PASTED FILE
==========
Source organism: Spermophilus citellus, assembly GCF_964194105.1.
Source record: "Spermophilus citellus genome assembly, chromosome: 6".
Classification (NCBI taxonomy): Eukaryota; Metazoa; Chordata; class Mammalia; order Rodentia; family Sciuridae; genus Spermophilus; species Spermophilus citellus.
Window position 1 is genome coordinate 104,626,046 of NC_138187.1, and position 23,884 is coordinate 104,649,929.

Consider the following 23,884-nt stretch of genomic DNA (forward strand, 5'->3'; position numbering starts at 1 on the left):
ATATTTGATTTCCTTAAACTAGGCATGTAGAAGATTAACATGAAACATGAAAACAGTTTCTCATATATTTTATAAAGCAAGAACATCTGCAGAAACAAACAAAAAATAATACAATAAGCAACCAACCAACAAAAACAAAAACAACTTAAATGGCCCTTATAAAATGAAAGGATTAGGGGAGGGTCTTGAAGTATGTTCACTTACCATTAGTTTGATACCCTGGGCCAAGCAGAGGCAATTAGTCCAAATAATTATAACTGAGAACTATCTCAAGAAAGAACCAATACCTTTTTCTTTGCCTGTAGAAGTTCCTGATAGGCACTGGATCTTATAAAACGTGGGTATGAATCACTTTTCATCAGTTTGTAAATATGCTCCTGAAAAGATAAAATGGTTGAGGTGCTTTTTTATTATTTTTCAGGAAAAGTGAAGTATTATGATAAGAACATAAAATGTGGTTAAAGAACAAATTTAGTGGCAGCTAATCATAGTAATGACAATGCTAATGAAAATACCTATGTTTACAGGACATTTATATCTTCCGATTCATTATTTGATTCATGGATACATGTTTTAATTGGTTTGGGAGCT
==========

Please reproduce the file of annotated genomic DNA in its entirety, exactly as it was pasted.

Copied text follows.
Source organism: Spermophilus citellus, assembly GCF_964194105.1.
Source record: "Spermophilus citellus genome assembly, chromosome: 6".
Classification (NCBI taxonomy): Eukaryota; Metazoa; Chordata; class Mammalia; order Rodentia; family Sciuridae; genus Spermophilus; species Spermophilus citellus.
Window position 1 is genome coordinate 104,626,046 of NC_138187.1, and position 23,884 is coordinate 104,649,929.

Consider the following 23,884-nt stretch of genomic DNA (forward strand, 5'->3'; position numbering starts at 1 on the left):
ATATTTGATTTCCTTAAACTAGGCATGTAGAAGATTAACATGAAACATGAAAACAGTTTCTCATATATTTTATAAAGCAAGAACATCTGCAGAAACAAACAAAAAATAATACAATAAGCAACCAACCAACAAAAACAAAAACAACTTAAATGGCCCTTATAAAATGAAAGGATTAGGGGAGGGTCTTGAAGTATGTTCACTTACCATTAGTTTGATACCCTGGGCCAAGCAGAGGCAATTAGTCCAAATAATTATAACTGAGAACTATCTCAAGAAAGAACCAATACCTTTTTCTTTGCCTGTAGAAGTTCCTGATAGGCACTGGATCTTATAAAACGTGGGTATGAATCACTTTTCATCAGTTTGTAAATATGCTCCTGAAAAGATAAAATGGTTGAGGTGCTTTTTTATTATTTTTCAGGAAAAGTGAAGTATTATGATAAGAACATAAAATGTGGTTAAAGAACAAATTTAGTGGCAGCTAATCATAGTAATGACAATGCTAATGAAAATACCTATGTTTACAGGACATTTATATCTTCCGATTCATTATTTGATTCATGGATACATGTTTTAATTGGTTTGGGAGCT